Jonathan Barrett is the managing director of real-time information discovery platform Dataminr.
When disaster hits, people’s first port of call for information and updates is increasingly becoming social media.
While broadcast has traditionally been our go-to for breaking news, changing consumer habits and preferences mean that 44 per cent of UK adults now use social media to source news stories (Ofcom, November/December 2017 to March/April 2018).
Technology, for all its virtues, has some drawbacks. Social media has given us almost limitless ability to communicate, but it has given rise to an information landscape which is hard to wade through.
Journalists can feel the brunt of this dynamic. They are charged with monitoring, analysing and then verifying social media information on a day-to-day basis — and beat their competition to the punch, too.
But it is not all bad news, as technology can help out in this shifting environment. Journalists want to be able to focus on what they do best: writing great stories. To do this, they need to bring on additional tools to help surface the relevant stories breaking across locations around the world.
Journalists have been sifting through data, searching for reliable sources for their next story long before the digital age came around. It is nothing new.
Traditionally, newsrooms were tipped off by trusted sources, waiting to gather enough verified information to break a story. Without the rivalry of the internet, newsrooms were often the first in the know about an event.
That has all changed now, as outbreaks surface on social media feeds almost instantly, meaning the first to know about events are usually those with their eyes on a smartphone screen.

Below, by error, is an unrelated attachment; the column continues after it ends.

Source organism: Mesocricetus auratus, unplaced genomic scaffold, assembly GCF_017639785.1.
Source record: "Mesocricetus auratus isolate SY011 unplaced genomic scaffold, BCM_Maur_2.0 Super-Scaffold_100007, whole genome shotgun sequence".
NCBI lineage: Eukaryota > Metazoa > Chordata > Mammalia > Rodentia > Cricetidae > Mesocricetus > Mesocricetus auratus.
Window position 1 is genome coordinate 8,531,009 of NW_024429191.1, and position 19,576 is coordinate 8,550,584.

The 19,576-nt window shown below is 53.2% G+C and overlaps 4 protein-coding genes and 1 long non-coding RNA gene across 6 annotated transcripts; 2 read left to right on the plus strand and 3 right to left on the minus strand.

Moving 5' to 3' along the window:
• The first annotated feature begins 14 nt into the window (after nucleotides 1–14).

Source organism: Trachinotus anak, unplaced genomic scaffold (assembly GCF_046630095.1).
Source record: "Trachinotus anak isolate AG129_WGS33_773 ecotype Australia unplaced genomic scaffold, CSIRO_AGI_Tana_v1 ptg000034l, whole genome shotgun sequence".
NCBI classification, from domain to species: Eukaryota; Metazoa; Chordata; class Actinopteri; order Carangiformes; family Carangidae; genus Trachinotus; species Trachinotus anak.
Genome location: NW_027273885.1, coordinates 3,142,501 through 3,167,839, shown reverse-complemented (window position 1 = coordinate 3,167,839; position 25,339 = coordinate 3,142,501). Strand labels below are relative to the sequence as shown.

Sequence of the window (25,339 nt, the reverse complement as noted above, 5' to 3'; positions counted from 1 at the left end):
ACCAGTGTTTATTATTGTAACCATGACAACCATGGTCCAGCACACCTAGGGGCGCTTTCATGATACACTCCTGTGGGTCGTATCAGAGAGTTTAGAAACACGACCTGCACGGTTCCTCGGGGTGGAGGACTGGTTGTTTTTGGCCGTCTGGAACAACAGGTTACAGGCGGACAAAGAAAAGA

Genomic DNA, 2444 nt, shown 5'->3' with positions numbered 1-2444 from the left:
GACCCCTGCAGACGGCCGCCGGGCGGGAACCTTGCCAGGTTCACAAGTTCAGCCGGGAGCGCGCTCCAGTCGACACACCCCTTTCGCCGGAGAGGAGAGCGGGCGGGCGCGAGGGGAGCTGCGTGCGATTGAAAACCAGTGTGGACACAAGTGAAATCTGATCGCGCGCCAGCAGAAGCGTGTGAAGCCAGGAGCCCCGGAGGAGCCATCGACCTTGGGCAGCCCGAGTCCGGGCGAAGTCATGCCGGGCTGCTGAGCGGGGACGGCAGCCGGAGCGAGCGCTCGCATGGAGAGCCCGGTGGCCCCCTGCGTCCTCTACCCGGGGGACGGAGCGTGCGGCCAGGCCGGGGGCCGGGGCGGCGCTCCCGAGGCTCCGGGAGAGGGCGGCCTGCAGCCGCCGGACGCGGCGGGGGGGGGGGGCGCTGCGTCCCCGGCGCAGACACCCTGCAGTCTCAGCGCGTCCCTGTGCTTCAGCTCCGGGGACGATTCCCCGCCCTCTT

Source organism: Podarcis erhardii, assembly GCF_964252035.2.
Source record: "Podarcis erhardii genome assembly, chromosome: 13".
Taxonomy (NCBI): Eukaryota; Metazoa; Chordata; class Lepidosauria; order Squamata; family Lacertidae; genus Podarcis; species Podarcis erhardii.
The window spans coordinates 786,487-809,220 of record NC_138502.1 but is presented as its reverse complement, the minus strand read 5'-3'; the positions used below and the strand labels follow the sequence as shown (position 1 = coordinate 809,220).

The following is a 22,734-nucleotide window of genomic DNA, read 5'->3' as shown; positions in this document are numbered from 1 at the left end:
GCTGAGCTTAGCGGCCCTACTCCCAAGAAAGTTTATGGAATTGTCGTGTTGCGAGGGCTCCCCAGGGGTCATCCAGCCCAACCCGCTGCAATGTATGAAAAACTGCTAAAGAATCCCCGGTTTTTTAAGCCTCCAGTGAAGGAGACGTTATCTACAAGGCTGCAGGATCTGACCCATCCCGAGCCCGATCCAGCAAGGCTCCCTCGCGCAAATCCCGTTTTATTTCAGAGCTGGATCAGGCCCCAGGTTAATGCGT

This is why it pays for newsrooms to leverage more advanced technologies, to cut through the noise and provide real-time alerts to journalists as soon as an event happens.
New York Times has shown this to be possible, noting how real-time alerting tools have been indispensable for their business. However, it also means newsrooms do not necessarily have to be in the local area to be tipped off.
Real-time alerts mean that journalists can start the verification and reporting process there and then, often minutes before they would have otherwise.
A toolbox of technology
In the fast-paced world of journalism, there is, however, no quick-fix tech solution or silver bullet to the challenges presented by the digital age.
Instead, newsrooms must adopt a combination of the best available technologies and strategies. Journalists need to create a toolbox of parts, each serving an individual role in a collective process.
New and better technologies will always appear, and with it further challenges for journalists to overcome. It is the job of the newsrooms to ensure their reporters have the best systems at hand to adapt, respond and remain competitive.
Collaboration is key
As more journalists opt to work remotely or freelance, communication and collaboration between teams has never been so essential.
"With social newsgathering, you’re working in a real-time environment, so it’s very important that your team is also of that mentality in terms of real-time updates," notes Derek Bowler, head of social newsgathering at The European Broadcasting Union, adding that failure to collaborate effectively means that news team runs the risk of losing out on an exclusive story scoop.
Integrating collaborative technologies such as Slack into the newsroom can ensure that an entire team is clued in and aware of every step of a breaking story as it is happening.
From pitching, producing, updating and measuring the reach of stories, platforms like Slack facilitates communication in one central hub, be that at other ends of the newsroom or the Atlantic Ocean.
Simply having the ability to collaborate on one platform can be the key for teams to find content at the right time, and act on it in enough time to break the news.
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